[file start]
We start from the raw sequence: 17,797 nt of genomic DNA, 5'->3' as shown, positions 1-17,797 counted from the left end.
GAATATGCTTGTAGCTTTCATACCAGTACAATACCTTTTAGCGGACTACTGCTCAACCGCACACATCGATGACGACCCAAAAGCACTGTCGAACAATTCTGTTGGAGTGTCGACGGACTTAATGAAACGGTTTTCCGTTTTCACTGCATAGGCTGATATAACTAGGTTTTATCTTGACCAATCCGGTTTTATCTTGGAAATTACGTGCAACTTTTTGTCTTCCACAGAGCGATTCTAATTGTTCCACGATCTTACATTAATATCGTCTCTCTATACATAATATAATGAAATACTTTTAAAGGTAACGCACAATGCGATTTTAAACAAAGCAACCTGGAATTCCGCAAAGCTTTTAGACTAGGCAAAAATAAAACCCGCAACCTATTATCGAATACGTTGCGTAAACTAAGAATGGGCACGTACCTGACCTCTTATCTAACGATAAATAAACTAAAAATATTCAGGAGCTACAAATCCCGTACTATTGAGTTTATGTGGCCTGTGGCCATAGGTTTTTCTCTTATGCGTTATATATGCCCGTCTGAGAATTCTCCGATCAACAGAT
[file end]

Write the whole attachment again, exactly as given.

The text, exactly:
We start from the raw sequence: 17,797 nt of genomic DNA, 5'->3' as shown, positions 1-17,797 counted from the left end.
GAATATGCTTGTAGCTTTCATACCAGTACAATACCTTTTAGCGGACTACTGCTCAACCGCACACATCGATGACGACCCAAAAGCACTGTCGAACAATTCTGTTGGAGTGTCGACGGACTTAATGAAACGGTTTTCCGTTTTCACTGCATAGGCTGATATAACTAGGTTTTATCTTGACCAATCCGGTTTTATCTTGGAAATTACGTGCAACTTTTTGTCTTCCACAGAGCGATTCTAATTGTTCCACGATCTTACATTAATATCGTCTCTCTATACATAATATAATGAAATACTTTTAAAGGTAACGCACAATGCGATTTTAAACAAAGCAACCTGGAATTCCGCAAAGCTTTTAGACTAGGCAAAAATAAAACCCGCAACCTATTATCGAATACGTTGCGTAAACTAAGAATGGGCACGTACCTGACCTCTTATCTAACGATAAATAAACTAAAAATATTCAGGAGCTACAAATCCCGTACTATTGAGTTTATGTGGCCTGTGGCCATAGGTTTTTCTCTTATGCGTTATATATGCCCGTCTGAGAATTCTCCGATCAACAGAT